Book Review: Guardians of Tradition: The Gawad sa Manlilikha ng Bayan

Blog Tour Header I already talked about the book: GUARDIANS OF TRADITION: The Gawad sa Manlilikha ng Bayan Thursday last week. For those who had missed my blog entry, you can find it using the link below:


Guardians of Tradition: The Gawad sa Manlilikha ng Bayan (2012)

Guardians of Tradition: The Gawad sa Manlilikha ng Bayan (2012)

I love this book. There simply is no other way to say my feelings for it.

Just reading its summary—I already came into conclusion that GUARDIANS OF TRADITION is unique. Reading the entire book had only confirmed that theory.

The book talked about The Manlilikha ng Bayan awardees who are indeed guardians of tradition because they are the last few who promote and live by our ancestors’ culture and art. Masino Intaray of Pala’wan for example, keeps the Pala’wan’s musical and literary tradition so did Samaon Sulaiman of Maguindanao before he passed away in 2011. There is also Uwang Ahadas, a Maestro of Yakan Music.

It also featured weavers like Lang Dulay of Lake Sebu, South Cotabato; Salinta Monon of Tagabawa Bagobo; Darhata Sawabi of Barangay Parang, Jolo, Solo; and Hadja Amina Appi of Ungos Matata, Tandubas, Tawi-Tawi.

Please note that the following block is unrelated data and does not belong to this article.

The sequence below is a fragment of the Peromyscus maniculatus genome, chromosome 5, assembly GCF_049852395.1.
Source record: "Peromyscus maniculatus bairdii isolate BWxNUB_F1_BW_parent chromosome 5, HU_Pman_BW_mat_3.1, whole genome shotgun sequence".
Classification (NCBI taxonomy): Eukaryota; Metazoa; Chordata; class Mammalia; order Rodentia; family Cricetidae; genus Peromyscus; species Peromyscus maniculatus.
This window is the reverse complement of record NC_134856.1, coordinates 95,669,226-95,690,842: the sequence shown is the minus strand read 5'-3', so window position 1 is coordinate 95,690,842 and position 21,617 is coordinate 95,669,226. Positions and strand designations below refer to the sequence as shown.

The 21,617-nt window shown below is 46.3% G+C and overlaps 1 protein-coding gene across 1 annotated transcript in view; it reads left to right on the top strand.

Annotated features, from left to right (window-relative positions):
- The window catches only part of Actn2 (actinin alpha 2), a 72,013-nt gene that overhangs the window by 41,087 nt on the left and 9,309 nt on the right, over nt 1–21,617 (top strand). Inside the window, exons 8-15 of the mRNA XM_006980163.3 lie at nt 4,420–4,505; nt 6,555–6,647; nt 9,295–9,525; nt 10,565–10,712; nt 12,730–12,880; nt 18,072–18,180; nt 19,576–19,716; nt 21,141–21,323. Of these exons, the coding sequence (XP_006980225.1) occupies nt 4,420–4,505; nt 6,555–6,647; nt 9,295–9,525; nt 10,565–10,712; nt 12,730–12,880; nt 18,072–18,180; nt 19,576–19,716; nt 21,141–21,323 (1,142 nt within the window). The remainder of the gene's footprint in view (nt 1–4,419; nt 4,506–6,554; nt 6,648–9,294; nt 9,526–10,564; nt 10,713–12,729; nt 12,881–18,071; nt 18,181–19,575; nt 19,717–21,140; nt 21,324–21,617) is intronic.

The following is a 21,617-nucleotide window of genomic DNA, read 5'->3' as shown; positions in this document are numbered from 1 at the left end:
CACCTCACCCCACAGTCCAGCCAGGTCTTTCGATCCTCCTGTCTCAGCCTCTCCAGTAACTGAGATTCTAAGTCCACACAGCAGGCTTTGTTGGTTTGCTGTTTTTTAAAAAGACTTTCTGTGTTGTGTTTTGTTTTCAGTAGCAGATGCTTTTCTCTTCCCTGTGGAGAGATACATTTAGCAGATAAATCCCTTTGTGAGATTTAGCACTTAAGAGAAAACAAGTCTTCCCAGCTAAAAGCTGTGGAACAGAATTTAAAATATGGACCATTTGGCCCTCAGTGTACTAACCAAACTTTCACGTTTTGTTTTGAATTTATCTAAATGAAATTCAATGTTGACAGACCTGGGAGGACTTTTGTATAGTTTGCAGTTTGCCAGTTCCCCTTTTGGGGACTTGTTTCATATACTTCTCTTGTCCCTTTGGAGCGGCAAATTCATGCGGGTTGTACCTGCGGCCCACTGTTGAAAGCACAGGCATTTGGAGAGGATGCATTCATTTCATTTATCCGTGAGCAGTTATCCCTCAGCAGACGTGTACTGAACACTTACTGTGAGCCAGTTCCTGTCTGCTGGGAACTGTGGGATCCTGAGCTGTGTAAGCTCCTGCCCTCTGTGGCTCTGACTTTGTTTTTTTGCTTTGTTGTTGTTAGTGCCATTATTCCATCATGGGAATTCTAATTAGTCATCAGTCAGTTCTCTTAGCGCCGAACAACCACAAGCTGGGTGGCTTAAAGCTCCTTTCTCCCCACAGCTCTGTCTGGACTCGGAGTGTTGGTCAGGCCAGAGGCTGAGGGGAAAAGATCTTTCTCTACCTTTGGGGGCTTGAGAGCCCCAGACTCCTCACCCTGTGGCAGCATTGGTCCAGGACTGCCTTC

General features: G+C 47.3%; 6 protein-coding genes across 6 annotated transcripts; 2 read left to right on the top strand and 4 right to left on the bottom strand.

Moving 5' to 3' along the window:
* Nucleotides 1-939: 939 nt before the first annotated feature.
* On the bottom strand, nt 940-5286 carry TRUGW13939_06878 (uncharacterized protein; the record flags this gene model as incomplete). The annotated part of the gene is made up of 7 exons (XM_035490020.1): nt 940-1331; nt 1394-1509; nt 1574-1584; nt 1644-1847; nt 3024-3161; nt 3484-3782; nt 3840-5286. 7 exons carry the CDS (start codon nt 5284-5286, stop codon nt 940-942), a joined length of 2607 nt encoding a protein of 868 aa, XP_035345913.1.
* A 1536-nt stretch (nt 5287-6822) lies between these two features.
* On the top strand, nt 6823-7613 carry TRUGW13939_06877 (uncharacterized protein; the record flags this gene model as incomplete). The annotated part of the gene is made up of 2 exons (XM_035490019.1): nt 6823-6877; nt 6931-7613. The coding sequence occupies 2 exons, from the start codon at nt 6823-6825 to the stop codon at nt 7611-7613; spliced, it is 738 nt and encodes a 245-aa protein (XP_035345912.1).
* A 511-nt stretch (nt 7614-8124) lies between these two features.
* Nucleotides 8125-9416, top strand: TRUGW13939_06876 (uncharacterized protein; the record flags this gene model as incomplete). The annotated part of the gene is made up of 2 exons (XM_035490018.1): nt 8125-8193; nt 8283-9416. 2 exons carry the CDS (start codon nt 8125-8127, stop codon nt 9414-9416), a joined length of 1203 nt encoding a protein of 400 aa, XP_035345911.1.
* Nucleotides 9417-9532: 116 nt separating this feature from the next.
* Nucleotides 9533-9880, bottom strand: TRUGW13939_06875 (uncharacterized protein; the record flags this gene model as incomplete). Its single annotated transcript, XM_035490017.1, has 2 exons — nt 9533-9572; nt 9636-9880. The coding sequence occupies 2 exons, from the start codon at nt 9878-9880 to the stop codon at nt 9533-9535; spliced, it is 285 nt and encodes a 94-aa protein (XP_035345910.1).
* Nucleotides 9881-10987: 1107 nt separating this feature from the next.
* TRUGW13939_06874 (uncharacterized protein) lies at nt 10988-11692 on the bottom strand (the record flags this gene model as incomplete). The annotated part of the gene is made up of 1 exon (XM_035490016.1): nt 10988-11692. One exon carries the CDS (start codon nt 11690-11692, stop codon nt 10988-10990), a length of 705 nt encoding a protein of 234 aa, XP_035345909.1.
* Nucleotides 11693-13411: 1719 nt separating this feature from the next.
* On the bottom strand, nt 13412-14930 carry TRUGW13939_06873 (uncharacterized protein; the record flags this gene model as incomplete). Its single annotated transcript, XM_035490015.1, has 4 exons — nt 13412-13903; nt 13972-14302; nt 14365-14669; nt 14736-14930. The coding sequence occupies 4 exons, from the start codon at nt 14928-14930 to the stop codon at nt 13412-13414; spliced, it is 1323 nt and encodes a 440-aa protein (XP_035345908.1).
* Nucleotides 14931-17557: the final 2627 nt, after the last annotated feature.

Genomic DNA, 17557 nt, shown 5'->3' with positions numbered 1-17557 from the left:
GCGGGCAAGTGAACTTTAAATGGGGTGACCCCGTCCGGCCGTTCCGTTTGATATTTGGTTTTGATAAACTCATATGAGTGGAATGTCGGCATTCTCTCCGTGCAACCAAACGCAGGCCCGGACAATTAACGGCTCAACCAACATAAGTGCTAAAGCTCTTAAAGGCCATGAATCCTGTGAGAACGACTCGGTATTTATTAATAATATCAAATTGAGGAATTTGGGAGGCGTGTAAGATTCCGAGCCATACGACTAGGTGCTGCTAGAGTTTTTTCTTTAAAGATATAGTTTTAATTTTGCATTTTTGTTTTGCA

Alonzo Saclag is another noteworthy guardian of tradition awardee. He is called a Cultural Crusader because he is a proud cultural warrior.

Then there’s also Federico Caballero—dubbed as the Storyteller of Memories—probably mainly because the epics he can chant are in Kiniray-a—said to be a language that is no longer spoken.

Another interesting talent was that of Eduardo Mutuc who is dubbed as the Metalsmith of Saints.

I’m neither a musician nor a weaver, and I’m most certainly not a metalsmith! But I was happy reading about such talented people and I couldn’t help but envy Ginaw Bilog—the Engraver of Rhymes—who could read and write baybayin (baybayin was the Philippines’ writing system prior to the Spanish rule). Her talent was something that I would want for myself. While reading about her, I couldn’t help but think how it is to read poems and documents that had been written hundreds—maybe even thousands of years before!